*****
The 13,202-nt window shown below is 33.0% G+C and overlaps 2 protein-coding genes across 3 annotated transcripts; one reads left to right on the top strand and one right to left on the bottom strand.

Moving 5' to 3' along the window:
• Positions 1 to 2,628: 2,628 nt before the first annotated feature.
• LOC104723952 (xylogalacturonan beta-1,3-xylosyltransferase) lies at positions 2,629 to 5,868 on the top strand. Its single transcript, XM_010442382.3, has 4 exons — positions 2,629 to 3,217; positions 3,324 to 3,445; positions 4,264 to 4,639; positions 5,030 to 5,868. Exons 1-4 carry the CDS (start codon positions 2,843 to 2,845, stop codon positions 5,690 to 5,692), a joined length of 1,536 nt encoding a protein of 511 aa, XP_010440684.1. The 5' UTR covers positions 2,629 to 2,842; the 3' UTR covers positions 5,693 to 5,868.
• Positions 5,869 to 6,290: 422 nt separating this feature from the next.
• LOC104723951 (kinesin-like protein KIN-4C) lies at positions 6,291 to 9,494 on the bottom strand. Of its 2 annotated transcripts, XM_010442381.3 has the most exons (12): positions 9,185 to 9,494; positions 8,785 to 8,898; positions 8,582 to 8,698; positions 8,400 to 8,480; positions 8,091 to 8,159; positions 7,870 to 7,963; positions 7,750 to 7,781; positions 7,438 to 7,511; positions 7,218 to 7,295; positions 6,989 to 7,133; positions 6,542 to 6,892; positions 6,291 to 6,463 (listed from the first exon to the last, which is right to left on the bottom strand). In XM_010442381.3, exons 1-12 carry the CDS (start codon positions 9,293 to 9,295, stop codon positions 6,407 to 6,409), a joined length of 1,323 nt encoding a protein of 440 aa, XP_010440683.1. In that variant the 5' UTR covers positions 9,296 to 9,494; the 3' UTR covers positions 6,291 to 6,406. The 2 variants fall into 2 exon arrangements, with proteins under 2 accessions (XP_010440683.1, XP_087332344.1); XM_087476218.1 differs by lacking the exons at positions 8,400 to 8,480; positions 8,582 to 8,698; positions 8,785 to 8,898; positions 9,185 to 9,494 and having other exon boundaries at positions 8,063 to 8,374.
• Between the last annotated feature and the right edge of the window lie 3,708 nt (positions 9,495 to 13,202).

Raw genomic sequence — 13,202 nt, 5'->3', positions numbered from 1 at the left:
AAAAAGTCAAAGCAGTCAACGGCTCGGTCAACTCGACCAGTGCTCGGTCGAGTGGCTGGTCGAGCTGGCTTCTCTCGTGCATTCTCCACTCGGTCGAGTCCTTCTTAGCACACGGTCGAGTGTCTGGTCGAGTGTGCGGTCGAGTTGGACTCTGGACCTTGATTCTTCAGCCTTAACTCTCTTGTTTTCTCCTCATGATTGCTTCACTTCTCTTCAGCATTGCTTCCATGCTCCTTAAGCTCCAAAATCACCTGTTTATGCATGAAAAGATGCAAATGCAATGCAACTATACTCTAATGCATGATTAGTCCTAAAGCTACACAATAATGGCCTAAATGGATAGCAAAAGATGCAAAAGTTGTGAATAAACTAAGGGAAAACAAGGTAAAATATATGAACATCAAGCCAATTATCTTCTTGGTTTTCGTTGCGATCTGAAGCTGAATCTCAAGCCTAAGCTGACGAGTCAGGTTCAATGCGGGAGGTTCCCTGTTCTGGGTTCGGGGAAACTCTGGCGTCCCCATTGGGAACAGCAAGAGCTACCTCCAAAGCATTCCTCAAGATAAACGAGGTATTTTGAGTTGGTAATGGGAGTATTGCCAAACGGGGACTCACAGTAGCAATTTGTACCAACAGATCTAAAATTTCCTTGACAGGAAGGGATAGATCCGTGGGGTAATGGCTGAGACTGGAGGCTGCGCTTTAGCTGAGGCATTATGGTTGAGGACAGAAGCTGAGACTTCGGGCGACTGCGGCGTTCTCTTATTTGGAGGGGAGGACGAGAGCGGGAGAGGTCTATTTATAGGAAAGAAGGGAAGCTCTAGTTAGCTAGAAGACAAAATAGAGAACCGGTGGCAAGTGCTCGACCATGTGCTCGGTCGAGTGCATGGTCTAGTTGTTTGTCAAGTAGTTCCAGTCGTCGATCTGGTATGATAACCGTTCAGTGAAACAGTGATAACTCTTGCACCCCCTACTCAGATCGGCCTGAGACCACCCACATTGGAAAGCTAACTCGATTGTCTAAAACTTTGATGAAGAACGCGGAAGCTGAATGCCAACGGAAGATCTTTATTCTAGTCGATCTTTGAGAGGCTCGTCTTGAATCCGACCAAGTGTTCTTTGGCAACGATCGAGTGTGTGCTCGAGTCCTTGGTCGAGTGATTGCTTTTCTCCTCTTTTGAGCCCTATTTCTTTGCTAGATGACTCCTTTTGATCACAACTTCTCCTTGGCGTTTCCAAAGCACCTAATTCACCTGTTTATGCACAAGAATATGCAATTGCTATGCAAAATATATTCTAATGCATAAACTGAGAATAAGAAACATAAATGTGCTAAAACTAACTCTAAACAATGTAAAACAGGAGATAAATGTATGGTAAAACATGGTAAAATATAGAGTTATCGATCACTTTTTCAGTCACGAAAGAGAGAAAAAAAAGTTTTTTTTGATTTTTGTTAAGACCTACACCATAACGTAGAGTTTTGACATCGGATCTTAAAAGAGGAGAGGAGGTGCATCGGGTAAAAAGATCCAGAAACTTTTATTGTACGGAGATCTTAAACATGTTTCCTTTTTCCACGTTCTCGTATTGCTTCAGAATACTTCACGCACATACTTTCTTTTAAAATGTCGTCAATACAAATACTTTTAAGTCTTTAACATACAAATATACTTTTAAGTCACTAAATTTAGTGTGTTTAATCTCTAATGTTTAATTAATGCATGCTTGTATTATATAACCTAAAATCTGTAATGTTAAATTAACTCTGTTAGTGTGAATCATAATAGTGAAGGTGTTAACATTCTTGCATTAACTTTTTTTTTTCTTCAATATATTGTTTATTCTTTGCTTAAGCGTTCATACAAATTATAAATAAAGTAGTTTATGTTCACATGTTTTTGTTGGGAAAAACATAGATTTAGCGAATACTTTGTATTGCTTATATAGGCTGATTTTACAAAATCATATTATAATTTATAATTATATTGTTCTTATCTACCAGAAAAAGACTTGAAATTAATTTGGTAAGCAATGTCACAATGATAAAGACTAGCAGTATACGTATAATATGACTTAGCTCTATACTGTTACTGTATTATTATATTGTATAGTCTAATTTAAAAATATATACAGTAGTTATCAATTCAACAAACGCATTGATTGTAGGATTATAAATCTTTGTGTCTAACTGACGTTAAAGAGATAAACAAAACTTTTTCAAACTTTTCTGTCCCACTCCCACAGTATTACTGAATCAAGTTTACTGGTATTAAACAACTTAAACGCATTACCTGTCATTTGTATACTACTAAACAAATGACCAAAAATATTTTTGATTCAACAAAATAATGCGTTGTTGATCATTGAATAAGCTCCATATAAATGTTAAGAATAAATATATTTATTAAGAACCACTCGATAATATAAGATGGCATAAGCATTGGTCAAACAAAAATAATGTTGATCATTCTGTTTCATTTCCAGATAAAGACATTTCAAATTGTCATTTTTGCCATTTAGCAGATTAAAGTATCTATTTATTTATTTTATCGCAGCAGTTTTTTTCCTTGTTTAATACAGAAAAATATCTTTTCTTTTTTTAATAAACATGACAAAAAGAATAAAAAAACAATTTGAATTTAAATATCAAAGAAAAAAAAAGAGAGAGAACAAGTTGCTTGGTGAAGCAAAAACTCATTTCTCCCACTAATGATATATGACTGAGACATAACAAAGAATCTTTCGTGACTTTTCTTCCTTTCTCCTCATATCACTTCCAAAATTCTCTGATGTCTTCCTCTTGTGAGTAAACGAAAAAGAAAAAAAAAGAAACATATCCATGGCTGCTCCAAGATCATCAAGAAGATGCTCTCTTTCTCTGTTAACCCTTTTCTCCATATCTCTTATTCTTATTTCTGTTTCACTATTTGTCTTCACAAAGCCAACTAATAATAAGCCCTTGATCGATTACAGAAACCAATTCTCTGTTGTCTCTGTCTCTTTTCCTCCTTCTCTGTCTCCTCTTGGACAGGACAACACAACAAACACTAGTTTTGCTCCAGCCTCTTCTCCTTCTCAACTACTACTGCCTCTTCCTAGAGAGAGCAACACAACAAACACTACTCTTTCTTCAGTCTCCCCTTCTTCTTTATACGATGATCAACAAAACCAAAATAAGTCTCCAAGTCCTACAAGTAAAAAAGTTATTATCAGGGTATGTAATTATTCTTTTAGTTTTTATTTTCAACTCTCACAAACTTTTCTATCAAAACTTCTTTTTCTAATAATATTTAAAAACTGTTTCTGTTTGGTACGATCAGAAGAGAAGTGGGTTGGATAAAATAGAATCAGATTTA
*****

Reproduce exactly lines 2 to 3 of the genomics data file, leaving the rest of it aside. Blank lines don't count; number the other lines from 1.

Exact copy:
Moving 5' to 3' along the window:
• Positions 1 to 2,628: 2,628 nt before the first annotated feature.